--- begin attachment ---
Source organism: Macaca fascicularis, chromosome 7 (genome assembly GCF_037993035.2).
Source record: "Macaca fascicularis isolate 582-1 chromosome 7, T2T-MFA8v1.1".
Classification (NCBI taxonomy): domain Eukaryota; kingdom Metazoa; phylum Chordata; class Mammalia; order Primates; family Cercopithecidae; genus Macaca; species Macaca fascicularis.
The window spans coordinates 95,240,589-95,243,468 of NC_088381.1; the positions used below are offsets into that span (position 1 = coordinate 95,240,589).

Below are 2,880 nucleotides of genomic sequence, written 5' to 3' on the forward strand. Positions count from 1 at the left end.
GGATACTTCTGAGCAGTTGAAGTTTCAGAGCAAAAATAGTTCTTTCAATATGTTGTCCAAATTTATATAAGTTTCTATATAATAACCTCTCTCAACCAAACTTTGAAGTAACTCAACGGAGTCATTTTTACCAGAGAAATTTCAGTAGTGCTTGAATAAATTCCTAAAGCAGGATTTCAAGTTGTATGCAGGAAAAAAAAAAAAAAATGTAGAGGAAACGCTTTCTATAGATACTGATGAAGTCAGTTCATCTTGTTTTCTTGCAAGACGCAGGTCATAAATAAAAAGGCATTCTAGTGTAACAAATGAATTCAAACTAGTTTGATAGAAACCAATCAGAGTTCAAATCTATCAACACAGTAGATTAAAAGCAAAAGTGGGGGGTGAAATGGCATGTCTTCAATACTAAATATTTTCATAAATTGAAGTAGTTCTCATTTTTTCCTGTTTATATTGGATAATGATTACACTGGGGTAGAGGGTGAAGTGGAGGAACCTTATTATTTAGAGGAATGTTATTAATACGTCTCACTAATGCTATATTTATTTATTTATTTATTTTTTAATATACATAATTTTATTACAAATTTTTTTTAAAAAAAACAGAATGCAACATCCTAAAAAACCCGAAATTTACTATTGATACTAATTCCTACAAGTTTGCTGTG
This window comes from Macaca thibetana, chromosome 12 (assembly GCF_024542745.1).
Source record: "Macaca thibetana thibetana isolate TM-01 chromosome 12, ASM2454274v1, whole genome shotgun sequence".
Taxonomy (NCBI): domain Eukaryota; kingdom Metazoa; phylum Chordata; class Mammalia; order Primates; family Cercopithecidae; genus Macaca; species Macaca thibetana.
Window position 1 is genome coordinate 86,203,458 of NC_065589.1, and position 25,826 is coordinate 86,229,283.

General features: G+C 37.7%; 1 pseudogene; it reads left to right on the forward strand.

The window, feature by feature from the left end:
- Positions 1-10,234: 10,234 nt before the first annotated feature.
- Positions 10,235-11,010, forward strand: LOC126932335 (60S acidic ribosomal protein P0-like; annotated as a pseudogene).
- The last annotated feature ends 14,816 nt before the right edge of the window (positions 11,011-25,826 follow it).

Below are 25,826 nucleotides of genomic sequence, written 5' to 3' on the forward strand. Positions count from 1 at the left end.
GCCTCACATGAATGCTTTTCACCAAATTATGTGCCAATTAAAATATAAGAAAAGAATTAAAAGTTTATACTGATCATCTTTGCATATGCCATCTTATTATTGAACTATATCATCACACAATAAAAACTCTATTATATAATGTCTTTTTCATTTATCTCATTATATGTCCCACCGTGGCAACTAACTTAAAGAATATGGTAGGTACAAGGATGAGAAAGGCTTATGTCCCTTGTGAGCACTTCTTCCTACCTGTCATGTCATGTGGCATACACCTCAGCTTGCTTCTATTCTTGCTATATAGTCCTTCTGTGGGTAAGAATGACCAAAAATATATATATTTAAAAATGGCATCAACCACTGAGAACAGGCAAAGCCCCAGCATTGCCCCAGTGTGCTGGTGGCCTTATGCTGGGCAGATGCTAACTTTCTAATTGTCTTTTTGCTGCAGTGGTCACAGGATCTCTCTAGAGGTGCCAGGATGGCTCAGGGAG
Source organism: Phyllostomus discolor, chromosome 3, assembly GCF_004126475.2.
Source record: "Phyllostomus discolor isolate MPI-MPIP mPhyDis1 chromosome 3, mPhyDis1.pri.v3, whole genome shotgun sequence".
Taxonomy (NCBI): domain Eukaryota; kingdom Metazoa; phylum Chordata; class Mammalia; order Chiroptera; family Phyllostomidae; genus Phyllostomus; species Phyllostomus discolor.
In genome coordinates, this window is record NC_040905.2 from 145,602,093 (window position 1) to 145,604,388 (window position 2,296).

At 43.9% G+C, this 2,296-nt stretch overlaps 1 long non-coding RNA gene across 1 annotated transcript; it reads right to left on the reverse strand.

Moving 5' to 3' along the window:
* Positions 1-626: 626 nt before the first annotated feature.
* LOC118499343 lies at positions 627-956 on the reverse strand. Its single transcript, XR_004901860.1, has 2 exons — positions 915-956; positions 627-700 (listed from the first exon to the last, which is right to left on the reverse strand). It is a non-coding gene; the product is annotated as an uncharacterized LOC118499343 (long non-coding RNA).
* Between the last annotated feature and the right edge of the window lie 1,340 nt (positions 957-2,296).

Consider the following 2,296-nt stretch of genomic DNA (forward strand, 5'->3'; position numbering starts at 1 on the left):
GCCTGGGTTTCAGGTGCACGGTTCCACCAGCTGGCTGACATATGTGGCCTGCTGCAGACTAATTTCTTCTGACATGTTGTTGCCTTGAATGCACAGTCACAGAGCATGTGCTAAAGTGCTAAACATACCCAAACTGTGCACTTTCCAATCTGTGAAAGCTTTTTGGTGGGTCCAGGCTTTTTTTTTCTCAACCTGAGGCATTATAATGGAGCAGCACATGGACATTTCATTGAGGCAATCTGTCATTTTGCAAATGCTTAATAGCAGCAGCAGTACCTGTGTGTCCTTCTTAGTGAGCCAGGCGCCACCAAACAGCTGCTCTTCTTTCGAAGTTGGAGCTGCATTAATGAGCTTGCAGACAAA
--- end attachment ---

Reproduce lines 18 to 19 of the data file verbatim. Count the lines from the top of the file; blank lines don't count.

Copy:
Source organism: Phyllostomus discolor, chromosome 3, assembly GCF_004126475.2.
Source record: "Phyllostomus discolor isolate MPI-MPIP mPhyDis1 chromosome 3, mPhyDis1.pri.v3, whole genome shotgun sequence".